Australia prevails over Philip Morris in cigarette plain packaging case

Posted on 22 Dec 2015 by Aiden Burgess

Investor State Dispute Settlements still a concern say campaigners.

US cigarette company Philip Morris has been unsuccessful in its challenge of Australia’s plain packaging laws after an international arbitral tribunal dismissed the multinational’s claims that plain packaging was in breach of the Australia-Hong Kong bilateral investment treaty signed in 1993.

The tobacco giant and owner of Marlborough claimed that plain packaging of cigarette packets went against the bilateral investment treaty signed by the two countries, after it took the extraordinary measure of restructuring its investment through an Asian subsidiary based in Hong Kong to take advantage of the 22 year-old investment treaty.

But the international arbitral tribunal, comprised of Australia’s appointee, Professor Don McRae, Philip Morris Asia appointee, Professor Gabrielle Kaufmann-Kohler, and presiding arbitrator, Dr Karl-Heinz Böckstiegel, ruled in favour of the Commonwealth of Australia and dismissed Philip Morris’ claims in a Decision on Jurisdiction and Admissibility issued on December 17.

Philip Morris treaty shopping

As a US-based company without an existing investor dispute clause to utilise, Philip Morris therefore rearranged its assets to become a Hong Kong investor in Australia, so that it could use the process in the Hong Kong agreement.

The investor state dispute settlement (ISDS) in the Hong Kong treaty allows a single foreign investor, like Philip Morris, to sue the Australian Government for damages in a specially constituted international tribunal if a law or policy, such as the plain packaging legislation, harms an investment.

The Commonwealth of Australia was able to convince the international arbitral tribunal that Philip Morris should not be permitted to plead the merits of its case because it had engaged in ‘treaty shopping’ – as it was a US investor when the plain packaging laws were introduced, but became a Hong Kong investor as a ‘flag of convenience’ to take advantage of the Australia-Hong Kong bilateral investment treaty and therefore access arbitration.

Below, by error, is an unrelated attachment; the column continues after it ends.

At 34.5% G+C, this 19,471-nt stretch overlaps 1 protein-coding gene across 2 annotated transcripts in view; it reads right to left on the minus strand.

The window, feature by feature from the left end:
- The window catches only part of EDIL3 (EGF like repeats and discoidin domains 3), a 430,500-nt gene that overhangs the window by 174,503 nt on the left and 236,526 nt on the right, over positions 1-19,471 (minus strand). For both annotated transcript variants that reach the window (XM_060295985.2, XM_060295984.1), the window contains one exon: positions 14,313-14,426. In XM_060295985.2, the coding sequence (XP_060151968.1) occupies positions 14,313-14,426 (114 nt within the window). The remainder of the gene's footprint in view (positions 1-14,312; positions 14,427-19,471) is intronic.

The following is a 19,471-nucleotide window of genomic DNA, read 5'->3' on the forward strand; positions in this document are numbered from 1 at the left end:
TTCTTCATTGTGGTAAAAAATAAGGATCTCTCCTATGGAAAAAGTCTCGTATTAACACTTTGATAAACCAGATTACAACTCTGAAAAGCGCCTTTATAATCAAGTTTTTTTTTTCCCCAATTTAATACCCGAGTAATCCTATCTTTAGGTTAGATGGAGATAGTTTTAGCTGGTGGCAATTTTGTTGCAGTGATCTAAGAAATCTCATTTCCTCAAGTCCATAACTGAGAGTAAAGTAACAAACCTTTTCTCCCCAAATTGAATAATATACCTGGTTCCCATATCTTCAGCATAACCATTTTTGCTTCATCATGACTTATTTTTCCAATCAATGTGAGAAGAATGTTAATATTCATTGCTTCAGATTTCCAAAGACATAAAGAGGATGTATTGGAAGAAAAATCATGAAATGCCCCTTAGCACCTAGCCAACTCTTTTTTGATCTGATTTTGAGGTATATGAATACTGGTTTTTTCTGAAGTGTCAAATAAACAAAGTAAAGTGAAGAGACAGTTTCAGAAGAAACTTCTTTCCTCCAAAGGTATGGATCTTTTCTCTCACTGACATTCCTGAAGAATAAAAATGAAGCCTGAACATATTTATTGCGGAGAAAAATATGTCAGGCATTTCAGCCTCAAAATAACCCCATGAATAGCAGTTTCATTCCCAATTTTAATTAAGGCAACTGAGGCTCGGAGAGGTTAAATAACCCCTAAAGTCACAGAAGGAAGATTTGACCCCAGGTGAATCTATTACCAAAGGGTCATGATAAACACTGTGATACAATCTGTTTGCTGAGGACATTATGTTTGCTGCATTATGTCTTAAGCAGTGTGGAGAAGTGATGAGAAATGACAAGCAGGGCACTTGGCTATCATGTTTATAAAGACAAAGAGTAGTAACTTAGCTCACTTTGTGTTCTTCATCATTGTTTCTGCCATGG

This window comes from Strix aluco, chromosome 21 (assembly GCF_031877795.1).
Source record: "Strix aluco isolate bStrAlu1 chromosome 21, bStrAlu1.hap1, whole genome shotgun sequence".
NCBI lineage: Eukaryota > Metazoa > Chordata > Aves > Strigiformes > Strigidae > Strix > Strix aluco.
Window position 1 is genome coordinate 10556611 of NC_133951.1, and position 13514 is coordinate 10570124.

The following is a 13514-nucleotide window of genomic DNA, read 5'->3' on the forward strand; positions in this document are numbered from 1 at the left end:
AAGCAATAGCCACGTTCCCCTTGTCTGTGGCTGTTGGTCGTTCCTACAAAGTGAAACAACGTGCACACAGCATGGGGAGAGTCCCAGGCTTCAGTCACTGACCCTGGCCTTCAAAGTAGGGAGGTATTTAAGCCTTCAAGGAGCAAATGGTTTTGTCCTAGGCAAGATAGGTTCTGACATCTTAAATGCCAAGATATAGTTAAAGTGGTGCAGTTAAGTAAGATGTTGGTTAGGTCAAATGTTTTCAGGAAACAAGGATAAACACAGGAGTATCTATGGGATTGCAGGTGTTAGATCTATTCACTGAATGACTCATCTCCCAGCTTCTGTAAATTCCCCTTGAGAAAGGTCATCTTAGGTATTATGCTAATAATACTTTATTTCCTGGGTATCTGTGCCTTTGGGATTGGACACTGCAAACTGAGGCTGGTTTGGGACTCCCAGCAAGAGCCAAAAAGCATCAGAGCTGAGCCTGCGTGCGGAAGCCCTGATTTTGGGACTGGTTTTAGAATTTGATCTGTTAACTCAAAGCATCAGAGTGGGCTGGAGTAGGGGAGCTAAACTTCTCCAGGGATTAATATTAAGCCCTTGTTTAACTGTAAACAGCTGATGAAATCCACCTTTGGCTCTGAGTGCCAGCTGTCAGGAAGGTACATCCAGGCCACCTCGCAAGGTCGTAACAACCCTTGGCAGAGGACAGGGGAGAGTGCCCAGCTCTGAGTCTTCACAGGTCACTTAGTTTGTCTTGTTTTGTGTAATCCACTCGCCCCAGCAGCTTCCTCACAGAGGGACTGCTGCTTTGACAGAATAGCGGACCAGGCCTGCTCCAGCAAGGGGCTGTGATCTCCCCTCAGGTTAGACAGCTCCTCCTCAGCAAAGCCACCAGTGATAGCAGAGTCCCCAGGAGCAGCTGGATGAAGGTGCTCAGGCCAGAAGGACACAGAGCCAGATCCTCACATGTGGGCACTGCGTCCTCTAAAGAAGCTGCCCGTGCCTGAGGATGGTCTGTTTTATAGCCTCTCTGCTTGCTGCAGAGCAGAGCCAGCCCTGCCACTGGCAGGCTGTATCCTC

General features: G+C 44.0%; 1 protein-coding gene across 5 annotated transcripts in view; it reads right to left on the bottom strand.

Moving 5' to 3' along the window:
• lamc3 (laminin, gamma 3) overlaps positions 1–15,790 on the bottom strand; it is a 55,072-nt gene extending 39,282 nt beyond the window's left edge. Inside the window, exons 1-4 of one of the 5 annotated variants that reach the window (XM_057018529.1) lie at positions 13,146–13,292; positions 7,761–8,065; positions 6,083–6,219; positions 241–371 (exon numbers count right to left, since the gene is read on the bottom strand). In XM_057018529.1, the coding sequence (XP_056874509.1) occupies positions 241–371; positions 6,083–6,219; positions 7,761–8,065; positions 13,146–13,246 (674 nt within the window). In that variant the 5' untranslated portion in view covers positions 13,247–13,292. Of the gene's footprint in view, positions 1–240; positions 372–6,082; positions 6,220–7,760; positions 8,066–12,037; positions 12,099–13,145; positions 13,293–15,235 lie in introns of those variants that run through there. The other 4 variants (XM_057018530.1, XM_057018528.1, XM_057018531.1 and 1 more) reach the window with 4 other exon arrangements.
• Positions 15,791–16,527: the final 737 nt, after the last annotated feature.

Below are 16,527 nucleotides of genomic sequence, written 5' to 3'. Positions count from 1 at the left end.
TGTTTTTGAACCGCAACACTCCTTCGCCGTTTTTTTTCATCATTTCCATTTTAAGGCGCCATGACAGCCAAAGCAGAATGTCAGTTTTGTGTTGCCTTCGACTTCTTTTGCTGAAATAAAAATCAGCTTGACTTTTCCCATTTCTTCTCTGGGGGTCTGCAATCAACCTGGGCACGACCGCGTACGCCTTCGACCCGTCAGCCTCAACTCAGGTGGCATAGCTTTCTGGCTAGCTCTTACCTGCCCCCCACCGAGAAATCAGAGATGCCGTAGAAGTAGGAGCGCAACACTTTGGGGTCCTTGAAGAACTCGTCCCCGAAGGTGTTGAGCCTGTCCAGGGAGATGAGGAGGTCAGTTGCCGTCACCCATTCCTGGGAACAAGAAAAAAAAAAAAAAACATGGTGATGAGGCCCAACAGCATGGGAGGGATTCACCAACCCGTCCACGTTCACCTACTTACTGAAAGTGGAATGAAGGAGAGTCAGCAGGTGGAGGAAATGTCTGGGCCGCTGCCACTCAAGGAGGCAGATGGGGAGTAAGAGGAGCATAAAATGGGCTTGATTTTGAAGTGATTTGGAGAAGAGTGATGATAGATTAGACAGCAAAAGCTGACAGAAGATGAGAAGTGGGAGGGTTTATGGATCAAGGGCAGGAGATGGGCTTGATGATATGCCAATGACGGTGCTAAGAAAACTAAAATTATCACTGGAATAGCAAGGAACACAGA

Matter of jurisdiction not merit

Senior campaigner at Getup, Danny Faddoul, said that the tribunal had found that Philip Morris had no jurisdiction, rather than no merit, to run the case against the Commonwealth of Australia.

Faddoul said the finding against Philip Morris does not lessen concerns that organisations such as Getup, which is running a current campaign against the TPP, have about the use of ISDS clauses in the TPP and other free trade deals.

“It’s important to clarify that it’s not a case of the decision was that the case has no merit but rather that Philip Morris had no jurisdiction to run the case,” he said.

“The Australian Government had two defences to the Philip Morris ISDS suit, the first one was Philip Morris had no jurisdiction because they had gone through a complicated restructuring process to claim to be a Hong Kong company, in order to cover themselves under the Hong Kong investment treaty, with the ISDS provision.

“The second argument the Australian Government ran was the argument that they’ve got a public interest in regulating health matters, that trumps any issues that Philip Morris wanted to raise in terms of what they had lodged as part of the ISDS case.

“The ISDS panel only ruled on the jurisdiction issue, they said Philip Morris didn’t have jurisdiction to launch an ISDS case, so as a result they didn’t make a ruling on the second issues, which is whether the Australian Government has the right to pass laws in the public interest around health issues, which trumps any claims or rights that Philip Morris believe that they had.”

The attempt by Philip Morris to use the Australia-Hong Kong treaty as a means of challenging and trying to overturn the plain packaging laws introduced in 2011 illustrates the wider dangers for public health resulting from free trade agreements.

Despite being unsuccessful after losing in the Australian High Court in 2012, Philip Morris thought it could still win its case at an international arbitral tribunal because the rules of international investment tribunals suit international investors, due to lacking the transparency and independence of national court systems.